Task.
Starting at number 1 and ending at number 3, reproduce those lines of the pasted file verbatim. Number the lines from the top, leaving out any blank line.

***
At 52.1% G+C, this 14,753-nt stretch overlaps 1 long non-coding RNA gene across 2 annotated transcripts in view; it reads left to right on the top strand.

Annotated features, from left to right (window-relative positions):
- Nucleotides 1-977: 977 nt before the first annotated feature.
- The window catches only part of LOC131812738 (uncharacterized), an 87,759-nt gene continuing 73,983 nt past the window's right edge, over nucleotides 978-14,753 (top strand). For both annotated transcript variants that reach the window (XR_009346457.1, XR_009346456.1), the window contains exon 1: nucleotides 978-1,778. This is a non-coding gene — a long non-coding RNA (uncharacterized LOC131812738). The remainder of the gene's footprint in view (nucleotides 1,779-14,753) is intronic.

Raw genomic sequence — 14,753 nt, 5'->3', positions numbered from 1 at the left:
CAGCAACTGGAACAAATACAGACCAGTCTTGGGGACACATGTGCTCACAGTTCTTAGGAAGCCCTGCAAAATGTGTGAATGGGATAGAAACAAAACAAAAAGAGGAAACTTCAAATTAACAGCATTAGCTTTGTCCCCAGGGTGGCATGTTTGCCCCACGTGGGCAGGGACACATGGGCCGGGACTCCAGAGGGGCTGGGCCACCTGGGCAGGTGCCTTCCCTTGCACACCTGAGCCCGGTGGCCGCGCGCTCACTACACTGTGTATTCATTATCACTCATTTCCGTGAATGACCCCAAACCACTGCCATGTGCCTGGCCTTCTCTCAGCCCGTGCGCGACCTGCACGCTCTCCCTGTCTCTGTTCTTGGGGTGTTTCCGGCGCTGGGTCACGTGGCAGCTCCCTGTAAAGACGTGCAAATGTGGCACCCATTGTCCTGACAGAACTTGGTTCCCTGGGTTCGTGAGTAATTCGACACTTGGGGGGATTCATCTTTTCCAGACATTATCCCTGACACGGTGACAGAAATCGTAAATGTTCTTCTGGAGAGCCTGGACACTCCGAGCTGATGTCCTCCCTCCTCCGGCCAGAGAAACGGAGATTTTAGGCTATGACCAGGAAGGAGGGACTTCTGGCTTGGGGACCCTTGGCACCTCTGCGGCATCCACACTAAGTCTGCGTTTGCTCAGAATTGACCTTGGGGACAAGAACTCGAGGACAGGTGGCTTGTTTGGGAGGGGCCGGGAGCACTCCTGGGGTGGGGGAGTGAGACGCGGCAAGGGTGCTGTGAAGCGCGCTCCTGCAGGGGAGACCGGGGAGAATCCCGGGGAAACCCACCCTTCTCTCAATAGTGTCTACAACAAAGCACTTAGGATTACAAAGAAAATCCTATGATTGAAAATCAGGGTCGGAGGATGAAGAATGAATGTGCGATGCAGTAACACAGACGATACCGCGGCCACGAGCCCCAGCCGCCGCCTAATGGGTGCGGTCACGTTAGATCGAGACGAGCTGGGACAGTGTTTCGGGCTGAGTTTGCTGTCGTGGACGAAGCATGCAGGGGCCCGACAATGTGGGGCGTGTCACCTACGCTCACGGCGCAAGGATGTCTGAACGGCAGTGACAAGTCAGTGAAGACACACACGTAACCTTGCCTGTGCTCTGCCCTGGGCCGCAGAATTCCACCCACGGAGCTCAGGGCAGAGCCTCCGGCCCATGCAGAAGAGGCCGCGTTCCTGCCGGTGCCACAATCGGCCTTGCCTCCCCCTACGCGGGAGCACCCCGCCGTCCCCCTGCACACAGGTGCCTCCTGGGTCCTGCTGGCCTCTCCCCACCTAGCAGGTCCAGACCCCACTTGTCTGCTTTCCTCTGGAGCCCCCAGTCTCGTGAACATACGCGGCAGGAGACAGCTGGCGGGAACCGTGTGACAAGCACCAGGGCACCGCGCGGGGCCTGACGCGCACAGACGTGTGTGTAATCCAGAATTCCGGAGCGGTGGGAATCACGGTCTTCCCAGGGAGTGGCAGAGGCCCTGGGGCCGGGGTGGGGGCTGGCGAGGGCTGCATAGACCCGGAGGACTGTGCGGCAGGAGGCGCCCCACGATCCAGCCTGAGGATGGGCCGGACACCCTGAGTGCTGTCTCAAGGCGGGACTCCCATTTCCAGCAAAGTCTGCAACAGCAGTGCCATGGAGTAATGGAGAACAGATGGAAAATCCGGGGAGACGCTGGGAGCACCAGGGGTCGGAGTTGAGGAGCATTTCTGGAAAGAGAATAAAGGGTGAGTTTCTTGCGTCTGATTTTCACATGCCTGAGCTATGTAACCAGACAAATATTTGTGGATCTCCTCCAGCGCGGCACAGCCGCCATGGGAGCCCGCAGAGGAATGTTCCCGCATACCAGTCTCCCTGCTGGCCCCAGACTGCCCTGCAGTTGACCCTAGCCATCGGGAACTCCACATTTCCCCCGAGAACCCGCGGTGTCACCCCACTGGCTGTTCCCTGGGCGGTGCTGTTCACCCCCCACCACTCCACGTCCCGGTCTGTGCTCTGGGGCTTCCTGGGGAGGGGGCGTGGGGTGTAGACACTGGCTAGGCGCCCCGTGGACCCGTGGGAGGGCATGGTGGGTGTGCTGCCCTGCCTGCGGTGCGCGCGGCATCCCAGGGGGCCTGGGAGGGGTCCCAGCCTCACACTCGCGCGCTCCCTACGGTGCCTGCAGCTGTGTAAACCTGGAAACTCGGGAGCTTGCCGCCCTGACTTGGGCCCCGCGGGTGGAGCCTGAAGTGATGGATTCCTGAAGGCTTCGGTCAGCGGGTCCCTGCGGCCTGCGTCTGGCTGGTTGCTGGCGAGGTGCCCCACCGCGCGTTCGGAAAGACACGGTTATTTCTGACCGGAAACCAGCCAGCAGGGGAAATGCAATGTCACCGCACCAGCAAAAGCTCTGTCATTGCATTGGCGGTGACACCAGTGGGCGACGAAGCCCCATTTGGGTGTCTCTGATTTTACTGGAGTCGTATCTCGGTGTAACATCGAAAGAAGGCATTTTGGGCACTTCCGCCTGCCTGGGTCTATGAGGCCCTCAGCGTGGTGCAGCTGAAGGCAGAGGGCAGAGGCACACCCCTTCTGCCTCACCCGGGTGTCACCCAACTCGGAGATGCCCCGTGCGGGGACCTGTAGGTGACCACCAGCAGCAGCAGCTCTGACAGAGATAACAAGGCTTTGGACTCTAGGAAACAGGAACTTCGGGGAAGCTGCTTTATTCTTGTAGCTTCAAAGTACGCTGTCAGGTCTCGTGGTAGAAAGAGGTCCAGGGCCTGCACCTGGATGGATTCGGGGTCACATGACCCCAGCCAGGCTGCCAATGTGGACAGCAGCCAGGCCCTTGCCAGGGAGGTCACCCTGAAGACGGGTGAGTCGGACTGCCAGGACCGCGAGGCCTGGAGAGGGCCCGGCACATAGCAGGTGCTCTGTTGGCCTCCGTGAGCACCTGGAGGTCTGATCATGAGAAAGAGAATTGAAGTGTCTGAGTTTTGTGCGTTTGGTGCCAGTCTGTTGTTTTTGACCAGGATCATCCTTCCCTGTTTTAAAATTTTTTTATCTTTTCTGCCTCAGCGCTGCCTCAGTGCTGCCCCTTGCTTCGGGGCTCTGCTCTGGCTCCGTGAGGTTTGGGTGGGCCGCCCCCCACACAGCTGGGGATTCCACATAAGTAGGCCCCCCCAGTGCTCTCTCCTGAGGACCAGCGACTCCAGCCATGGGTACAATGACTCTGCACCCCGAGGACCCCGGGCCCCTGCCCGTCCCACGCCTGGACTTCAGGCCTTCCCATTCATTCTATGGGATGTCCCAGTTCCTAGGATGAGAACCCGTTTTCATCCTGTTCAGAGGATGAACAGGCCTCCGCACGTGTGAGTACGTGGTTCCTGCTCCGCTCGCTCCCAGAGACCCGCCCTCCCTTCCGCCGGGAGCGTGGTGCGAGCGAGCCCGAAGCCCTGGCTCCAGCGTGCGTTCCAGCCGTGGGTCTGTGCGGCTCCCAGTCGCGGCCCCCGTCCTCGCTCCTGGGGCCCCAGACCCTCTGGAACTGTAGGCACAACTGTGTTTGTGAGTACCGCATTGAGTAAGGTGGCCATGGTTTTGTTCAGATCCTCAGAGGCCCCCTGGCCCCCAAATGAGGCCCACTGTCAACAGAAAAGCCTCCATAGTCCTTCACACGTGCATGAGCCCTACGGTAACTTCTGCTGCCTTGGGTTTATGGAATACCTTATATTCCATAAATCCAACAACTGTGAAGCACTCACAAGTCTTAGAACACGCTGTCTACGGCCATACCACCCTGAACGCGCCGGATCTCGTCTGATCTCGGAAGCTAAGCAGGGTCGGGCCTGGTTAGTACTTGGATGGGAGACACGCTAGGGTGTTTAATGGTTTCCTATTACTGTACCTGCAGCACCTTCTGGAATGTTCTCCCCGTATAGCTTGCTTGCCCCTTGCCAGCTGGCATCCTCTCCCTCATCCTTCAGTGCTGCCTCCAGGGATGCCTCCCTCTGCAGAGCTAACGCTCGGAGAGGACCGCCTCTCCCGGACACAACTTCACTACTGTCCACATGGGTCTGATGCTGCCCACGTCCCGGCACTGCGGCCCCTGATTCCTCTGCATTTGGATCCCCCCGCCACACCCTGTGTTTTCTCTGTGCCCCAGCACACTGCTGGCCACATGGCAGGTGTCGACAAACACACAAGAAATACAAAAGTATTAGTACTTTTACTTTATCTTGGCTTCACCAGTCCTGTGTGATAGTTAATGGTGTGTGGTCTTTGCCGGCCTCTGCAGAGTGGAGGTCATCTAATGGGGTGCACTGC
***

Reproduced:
At 52.1% G+C, this 14,753-nt stretch overlaps 1 long non-coding RNA gene across 2 annotated transcripts in view; it reads left to right on the top strand.

Annotated features, from left to right (window-relative positions):
- Nucleotides 1-977: 977 nt before the first annotated feature.